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Low and Germany focus on fine tuning ahead of results

Sometimes, a draw is the best possible result. On Friday night in Dusseldorf, Germany struggled enough in spells against a playfully frightening -- or frighteningly playful -- Spanish side, which administered an el toque masterclass as if it was still 2008.

But Joachim Low's men also fought, re-organised and ultimately played well enough to have beaten Julen Lopetegui's team and the Bundestrainer seemed content that neither result had come to pass.

A draw -- Unentschieden in German literally means "undecided" -- relieved him from the inconvenience of having to explain a defeat or putting a brake on the self-contentedness that would have greeted a win against the most technically-accomplished side in the world.

The beneficial effect of the result, from Low's point of view, was immediately in evidence when, after the game, Jerome Boateng warned that Germany had to up its game "in all areas." While most of Friday's starters can be safe in the knowledge that they'll be in the final squad, if not in the first XI come the World Cup, the need for collective improvement and fine-tuning was clear. "Not everything was bad but there's a lot of work still to do," Boateng said.

As much as Germany's fluid 4-3-3 system offered an opportunity for the forward players to take up a myriad of positions, central midfielders Toni Kroos and Sami Khedira were put under an enormous amount of pressure in front of the back four. Spain found far too much space in midfield and relished in turning the match into a giant rondo passing exercise in the first half hour.

Against opposition of such rarefied quality, Low might be tempted to sacrifice one of his technical players for an extra enforcer in the future. Khedira can no longer be expected to do the job by himself; the Juventus midfielder enjoys his manager's confidence and loyalty but he's no longer one of the untouchables.

Another important learning from the game was Germany's reliance on Mesut Ozil's play-making skills. The hosts' best moments neatly coincided with the Arsenal man taking up deeper positions behind Thomas Muller and the irrepressible Timo Werner, who did enough to bring himself into contention for a leading role in Russia.

Ozil must touch the ball as often as possible to establish Germany's rhythm and dominance and stationing him in line with the most advanced players was counter-productive; he was sorely missed in the build-up and ineffective in a pressing game that looked somewhat half-hearted.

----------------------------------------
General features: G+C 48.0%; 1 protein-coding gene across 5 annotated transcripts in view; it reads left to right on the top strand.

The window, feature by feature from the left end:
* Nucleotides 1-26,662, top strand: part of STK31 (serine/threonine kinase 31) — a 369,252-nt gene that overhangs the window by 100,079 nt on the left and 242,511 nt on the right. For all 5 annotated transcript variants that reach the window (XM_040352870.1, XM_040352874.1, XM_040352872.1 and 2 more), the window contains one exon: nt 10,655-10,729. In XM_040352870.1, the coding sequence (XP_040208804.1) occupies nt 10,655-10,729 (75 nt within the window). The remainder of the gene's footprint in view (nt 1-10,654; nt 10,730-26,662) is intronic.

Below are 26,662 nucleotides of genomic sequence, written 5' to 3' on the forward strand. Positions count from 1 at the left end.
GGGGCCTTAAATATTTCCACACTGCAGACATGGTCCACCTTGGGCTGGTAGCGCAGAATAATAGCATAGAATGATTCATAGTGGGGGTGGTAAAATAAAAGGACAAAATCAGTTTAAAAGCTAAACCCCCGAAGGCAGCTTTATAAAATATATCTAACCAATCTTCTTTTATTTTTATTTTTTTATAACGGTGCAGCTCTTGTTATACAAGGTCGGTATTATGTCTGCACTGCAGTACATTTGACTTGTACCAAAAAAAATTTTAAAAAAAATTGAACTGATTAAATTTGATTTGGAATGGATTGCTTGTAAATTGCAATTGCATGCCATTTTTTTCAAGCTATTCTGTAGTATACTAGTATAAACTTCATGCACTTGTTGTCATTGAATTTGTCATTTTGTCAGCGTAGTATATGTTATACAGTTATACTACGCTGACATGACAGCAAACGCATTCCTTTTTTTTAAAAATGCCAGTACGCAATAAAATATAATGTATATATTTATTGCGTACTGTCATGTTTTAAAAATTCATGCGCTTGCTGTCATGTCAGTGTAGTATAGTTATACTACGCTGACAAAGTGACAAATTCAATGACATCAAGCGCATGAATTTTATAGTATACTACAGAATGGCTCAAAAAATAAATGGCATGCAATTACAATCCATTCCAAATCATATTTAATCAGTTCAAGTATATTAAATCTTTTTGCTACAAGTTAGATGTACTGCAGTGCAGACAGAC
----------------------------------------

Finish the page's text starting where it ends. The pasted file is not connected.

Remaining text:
Joachim Low's Germany will be in a World Cup group with Mexico, Sweden and South Korea.

Ozil and Muller, whose precision strike for the equaliser ended Spain's hegemony, have both been sent home ahead of the game vs. Brazil on Tuesday, alongside the injured Emre Can. Low has indicated an intention to play a radically-changed side at the Olympic Stadium that might be mistaken for the reserves.

However, at least two players who will feature against the Selecao can harbour hopes of staking their claim upon a starting berth. Manchester City teammates Ilkay Gundogan and Leroy Sane, second-half substitutes on Friday, will have an opportunity to challenge the places of Khedira and Julian Draxler, respectively.

Sane's omission against Spain had been greeted with a level of dismay among the press corps in Dusseldorf; many felt the 22-year-old warranted first-team status in light of a superlative season with the Premier League champions-elect. Low might agree -- Sane offers more pace and penetration than the elegant but at times over-elaborate Draxler -- but the 58-year-old feels the need to keep the youngster on his toes.

There's a concern in the camp that Sane should continue to keep his head down and work hard; Gundogan was not joking when he said that the winger "sometimes needs a kick up the back-side" during a press conference on Sunday.

Germany's first meeting with Brazil since the historic 7-1 World Cup semifinal in Belo Horizonte will effectively serve as a trial for the players in the second row. It is a chance for Low to gauge the depth and quality of his squad and run the rule over one or two, who could be promoted to the contenders for the opening match in Russia vs. Mexico or, conversely, be left at home.

Due to the nature of this test and its personnel, the game will probably be more disjointed affair and the result even less important. Secretly, Low will be happy if the game ends in another draw. Two-and-a-half months before the holders attempt to defend their trophy, he doesn't care much for grand statements or conclusions, whether positive or negative.

For once, the little things matter much more than the bottom line.

Raphael Honigstein is ESPN FC's German football expert and author of "Bring the Noise: The Jurgen Klopp Story." Follow: @honigstein

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